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Australian Ethical

  •   27 April 2021
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Australian Ethical research: Climate change now #1 driver for ESG investors

Tuesday 27 April, Sydney: New research by Australia’s original responsible investment manager and super fund Australian Ethica and research company Investment Trends shows that climate change and environmental factors have been, and will continue to be, the number one driver of investment decisions by those who consider ESG factors when making investment decisions (“ESG investors”).

According to the survey of 2,854 Australian investors and 321 financial advisers, 78 per cent of ESG investors intend to invest based on environmental factors in the next 12 months, compared to corporate governance (46 per cent), ethical beliefs (43 per cent), social issues (34 per cent), and indigenous issues (31 per cent).

This has increased over the last year, when actual purchases of an investment or stock based on environmental factors was 58 per cent, compared to 34 per cent for ethical beliefs, 25 per cent for corporate governance, 20 per cent for social issues, and 11 per cent for indigenous issues.

Despite these trends, however, advisers are more cautious: just 40 per cent said they discussed ESG investing with their clients in the last 12 months, despite the overwhelming demand from investors.

It is also investors, not advisers, who predominantly initiate ESG investment decisions: 55 per cent of new inflows allocated by advisers to ESG-aligned investments in the last 12 months were driven by investors.

When it came to choosing the right ESG product provider, ESG investors cited the provider’s reputation as the most important factor (87 per cent), encompassing investment track record, distribution network, brand name recognition, and stated ESG values.

Across generations, the number one action thought to positively impact the environment and society was “clean and renewable energy sources” according to millennials (25-39 years), “energy consumption reduction” to Zoomers (18-24 years), and “recycling of non-biodegradable waste” to all other age groups.

Accumulators were most likely (35 per cent) to say they would invest in companies focused on creating a positive social or environmental impact, while Zoomers were most likely (32 per cent) to actively avoid companies that create social and environmental harm.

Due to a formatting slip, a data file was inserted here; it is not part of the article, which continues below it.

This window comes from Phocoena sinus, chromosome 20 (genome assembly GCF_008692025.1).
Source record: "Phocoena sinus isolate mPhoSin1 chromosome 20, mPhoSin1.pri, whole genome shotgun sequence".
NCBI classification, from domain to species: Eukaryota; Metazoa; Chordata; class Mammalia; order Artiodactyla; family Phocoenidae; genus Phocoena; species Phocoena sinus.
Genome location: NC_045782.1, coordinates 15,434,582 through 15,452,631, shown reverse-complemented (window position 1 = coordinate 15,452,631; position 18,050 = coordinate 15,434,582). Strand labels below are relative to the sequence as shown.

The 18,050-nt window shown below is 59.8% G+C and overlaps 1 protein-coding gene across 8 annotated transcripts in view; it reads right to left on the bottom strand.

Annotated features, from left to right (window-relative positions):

In the last 12 months, 74 per cent of Zoomers (18-24 years) also said they had bought an investment or stock based on environmental factors.

John McMurdo, CEO and MD of Australian Ethical, said: “At Australian Ethical, we’ve known for many years that climate change would and should become a key driver of private investment decisions.

“This is why we’ve ensured climate-friendly frameworks are integral to our investment philosophy, which has driven a 34-year track record of above-market returns in our premium products.

“But not all Australians have the time, energy, or experience to invest in and generate positive sustainable returns from these thematics, which is where Australian Ethical can help. We offer a range of options in our managed funds and superannuation that enable investors to gain exposure to climate-positive investments via one of Australia’s most experienced responsible investment managers.”

Sarah Brennan, CEO of Investment Trends, said: “ESG will further become a key component of the investing landscape, and this is set to continue to grow. Licensees, platforms and product issuers who ignore it do so at their peril. Our new research shows that not only are investors living their ESG values and partaking in a range of climate-conscious activities, the vast majority want to tackle climate change issues as they build wealth.

“The climate activities and themes which Australian investors are most interested in are new technologies such as for clean and renewable energy, carbon emission reduction, as well as initiatives to reduce energy usage, and recycling.

“When it comes to their views of how ESG investing impacts long-term returns, Australians have different perceptions depending on how they are currently invested. 82% of consumers who are invested in ESG believe returns will either be better or about the same than other investment strategies. In contrast, 43% of non-ESG investors believe they will be worse off,” explained Brennan.

“Importantly, ESG managers have an opportunity to help educate investors about areas such as performance and assist them access information more easily to alleviate any concerns about investment returns.”

 


 

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